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Posted on May 06, 2024

SA family launches into its future with high-tech dairy setup

After 40 years, a South Australian-owned dairy has reached its ultimate goal of investing into an advanced new rotary system with a capacity to pump through 1500 cows a day.

Amdena Farms at Mount Compass, SA, has set it sights on milking 700 Jersey cows through the system, twice a day.

Dairy owner Rob Brokenshire, along with his wife Mandy and farm manager son, Nick, made the decision to invest in their business to concrete a long-term future for the family.

About 40 years ago, Rob Brokenshire began building the dairy from the ground up.

"We have spent decades building up the land holding to eventually increase cow numbers and production, to build a new dairy," he said.

"After all this time, it has finally come to fruition."

Aside from last-minute curveballs of rising interest rates and inflation during the critical planning stages, Mr Brokenshire said the process of reaching a decision to build the new dairy was challenging but rewarding.

"Building up cow numbers in the old dairy meant we were working over capacity and this was a challenge for the milking team," he said.

But, with a plan to have consistent cow numbers in the new dairy by next year, the team had to push through to keep striving for the goal of 700 head.

The Brokenshire's have switched from a herringbone system to the new 70-bay DeLaval rotary, which can lower labour requirements and water consumption, along with faster cow exiting, and milking up to 15 litres a minute.

The rotary is designed for speed and productivity, and has a 1.5 cow wide entry for faster loading, and Mr Brokenshire hoped to milk a minimum of 350 cows an hour.

The Swedish design helps to promote a calm milking herd for optimal production and with Mr Brokenshire delivering about 6000 to 7000 litres of milk a year per cow, this was another attractive outcome of the new system.

The Brokenshires are one of nine dairies supplying Fleurieu Milk Company and with SA's goal to produce an additional 200 million litres of milk, this was another reason for building the high-tech system.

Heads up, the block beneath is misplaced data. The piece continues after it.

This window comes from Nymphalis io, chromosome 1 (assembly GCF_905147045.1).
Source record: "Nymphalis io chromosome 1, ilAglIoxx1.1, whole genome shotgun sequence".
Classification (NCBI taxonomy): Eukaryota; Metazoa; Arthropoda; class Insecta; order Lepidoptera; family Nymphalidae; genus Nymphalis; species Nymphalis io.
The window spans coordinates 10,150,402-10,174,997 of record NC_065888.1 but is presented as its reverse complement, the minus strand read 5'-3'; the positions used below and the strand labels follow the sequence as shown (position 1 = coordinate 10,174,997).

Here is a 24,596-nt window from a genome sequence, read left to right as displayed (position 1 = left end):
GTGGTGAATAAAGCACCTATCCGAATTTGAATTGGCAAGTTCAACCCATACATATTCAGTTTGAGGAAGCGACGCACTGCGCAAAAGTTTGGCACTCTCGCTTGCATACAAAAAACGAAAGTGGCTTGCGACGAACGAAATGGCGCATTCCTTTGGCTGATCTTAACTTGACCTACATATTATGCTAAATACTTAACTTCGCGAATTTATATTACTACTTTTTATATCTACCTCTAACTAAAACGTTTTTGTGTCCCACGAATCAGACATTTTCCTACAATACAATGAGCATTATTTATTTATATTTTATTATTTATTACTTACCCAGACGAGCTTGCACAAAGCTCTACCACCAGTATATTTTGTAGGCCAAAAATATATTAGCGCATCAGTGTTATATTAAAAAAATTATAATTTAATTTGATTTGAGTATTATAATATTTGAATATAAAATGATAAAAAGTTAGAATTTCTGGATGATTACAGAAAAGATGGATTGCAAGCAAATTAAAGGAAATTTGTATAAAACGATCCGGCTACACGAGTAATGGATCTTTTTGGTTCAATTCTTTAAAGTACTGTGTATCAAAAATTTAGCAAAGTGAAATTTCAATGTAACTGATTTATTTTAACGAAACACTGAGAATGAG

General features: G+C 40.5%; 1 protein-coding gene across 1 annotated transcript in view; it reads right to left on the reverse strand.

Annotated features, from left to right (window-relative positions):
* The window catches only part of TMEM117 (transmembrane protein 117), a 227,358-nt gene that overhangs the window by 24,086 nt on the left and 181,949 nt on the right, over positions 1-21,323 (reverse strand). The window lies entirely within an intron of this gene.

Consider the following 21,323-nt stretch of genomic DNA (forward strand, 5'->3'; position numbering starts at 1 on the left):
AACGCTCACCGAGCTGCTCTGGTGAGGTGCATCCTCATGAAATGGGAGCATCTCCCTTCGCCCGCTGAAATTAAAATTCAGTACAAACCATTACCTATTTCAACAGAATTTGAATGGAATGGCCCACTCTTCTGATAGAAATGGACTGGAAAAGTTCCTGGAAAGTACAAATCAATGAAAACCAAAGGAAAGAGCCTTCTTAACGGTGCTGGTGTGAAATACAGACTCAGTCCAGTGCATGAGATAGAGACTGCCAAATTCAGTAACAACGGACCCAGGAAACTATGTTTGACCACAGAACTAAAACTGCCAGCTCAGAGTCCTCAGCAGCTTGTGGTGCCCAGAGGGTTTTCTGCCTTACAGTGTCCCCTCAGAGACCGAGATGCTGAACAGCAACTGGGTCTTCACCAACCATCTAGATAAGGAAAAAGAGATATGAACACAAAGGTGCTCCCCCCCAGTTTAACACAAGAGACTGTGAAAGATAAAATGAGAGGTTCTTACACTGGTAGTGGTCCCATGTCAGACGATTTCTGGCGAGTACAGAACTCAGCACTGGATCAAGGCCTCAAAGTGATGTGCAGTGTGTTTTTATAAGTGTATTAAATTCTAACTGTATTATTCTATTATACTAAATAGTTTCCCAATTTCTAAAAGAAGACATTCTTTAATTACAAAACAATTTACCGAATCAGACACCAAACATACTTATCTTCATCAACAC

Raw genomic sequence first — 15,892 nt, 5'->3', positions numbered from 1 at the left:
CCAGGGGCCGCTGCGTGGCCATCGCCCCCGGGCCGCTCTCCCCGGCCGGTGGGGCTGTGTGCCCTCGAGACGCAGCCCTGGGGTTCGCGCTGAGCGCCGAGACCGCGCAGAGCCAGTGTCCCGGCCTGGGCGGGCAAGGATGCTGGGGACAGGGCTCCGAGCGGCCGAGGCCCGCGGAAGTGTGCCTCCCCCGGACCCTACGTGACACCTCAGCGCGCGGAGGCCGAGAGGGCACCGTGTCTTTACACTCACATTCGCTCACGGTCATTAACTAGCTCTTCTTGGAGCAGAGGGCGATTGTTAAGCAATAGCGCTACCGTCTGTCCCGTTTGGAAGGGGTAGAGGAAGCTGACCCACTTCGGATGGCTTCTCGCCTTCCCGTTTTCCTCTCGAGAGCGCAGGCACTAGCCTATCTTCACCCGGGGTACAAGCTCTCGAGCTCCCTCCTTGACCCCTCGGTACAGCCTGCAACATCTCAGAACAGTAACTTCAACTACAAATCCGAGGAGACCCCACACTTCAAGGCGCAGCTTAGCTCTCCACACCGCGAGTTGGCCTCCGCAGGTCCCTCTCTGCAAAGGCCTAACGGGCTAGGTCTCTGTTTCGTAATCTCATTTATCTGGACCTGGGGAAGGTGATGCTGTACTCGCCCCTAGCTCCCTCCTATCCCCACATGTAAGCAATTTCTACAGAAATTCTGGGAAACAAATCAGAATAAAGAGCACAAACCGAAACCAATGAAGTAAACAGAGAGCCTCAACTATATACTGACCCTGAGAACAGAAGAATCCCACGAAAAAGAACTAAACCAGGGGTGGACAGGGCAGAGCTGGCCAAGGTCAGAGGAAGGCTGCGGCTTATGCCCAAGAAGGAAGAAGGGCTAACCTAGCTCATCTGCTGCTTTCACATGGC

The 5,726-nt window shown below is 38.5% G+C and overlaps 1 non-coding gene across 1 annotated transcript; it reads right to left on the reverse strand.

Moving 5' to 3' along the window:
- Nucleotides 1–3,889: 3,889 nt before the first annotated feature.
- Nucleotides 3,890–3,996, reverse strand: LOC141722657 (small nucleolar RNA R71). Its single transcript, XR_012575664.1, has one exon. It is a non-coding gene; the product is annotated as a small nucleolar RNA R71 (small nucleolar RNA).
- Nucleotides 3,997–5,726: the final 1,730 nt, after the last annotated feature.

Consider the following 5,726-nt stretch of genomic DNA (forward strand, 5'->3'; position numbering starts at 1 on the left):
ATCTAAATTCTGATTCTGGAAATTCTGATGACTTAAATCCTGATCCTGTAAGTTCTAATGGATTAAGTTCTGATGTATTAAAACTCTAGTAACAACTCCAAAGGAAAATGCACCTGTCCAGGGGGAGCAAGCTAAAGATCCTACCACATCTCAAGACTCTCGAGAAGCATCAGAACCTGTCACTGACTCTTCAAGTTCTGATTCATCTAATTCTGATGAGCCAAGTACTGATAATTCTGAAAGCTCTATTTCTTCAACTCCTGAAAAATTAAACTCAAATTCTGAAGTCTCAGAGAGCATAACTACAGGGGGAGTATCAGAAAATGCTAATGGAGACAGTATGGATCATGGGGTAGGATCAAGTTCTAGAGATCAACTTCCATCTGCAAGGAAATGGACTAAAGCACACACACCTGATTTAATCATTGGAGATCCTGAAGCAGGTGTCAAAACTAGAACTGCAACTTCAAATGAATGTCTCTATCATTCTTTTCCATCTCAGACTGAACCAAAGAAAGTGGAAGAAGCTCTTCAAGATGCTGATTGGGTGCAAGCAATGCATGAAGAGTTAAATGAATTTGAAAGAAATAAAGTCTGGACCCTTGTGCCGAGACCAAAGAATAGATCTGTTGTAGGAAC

"We reached the decision on the new dairy after asking ourselves where did we see the dairy industry in the mid to long-term future. After a lot of research we saw a strong future and the answer was yes, let's make this investment," Mr Brokenshire said.

"This does not mean there won't be good and bad years, that is farming, but we decided had to grow and not remain in the same place."

After choosing a path of growth, the family completed an analysis on robot technology versus a high-tech rotary.

And, for the Brokenshire's, a rotary suited their farm setup.

"We undertook a feasibility study before seeking planning approvals. It was paramount to the ultimate decision of going ahead with it," Mr Brokenshire said.

"Had the study not stacked up, we would not have gone ahead with it."

After two revisions of the study, the decision was made and the rotary model was chosen because its tech and back up from the company was "first class".

"It is a really important part to consider in an investment such as this," Mr Brokenshire said.

"We needed the best technology available for this dairy and we believe we have found it."

The family has set firm goals off the back of the big investment - increase profitability, production and work/life balance, and help provide a solid financial living for its milking team.

"We want to contribute to the industry to ensure it is sustainable. We are also trying to meet the calls for more milk supply by investing in this new system," Mr Brokenshire said.

"It is one of our main goals to be part of a growing dairy industry."

To other dairy producers contemplating a large-scale investment such as a new dairy, Mr Brokenshire urged producers to look at the rewards down the track.

"Of course there will be challenges and it is hard work but there are big reward. Despite the dairy sector being a hardworking intense industry, working with cows and producing food for SA and export is an ultimate reward," he said.

"It is about encouraging particularly younger people to look at the dairy industry as a long-term opportunity."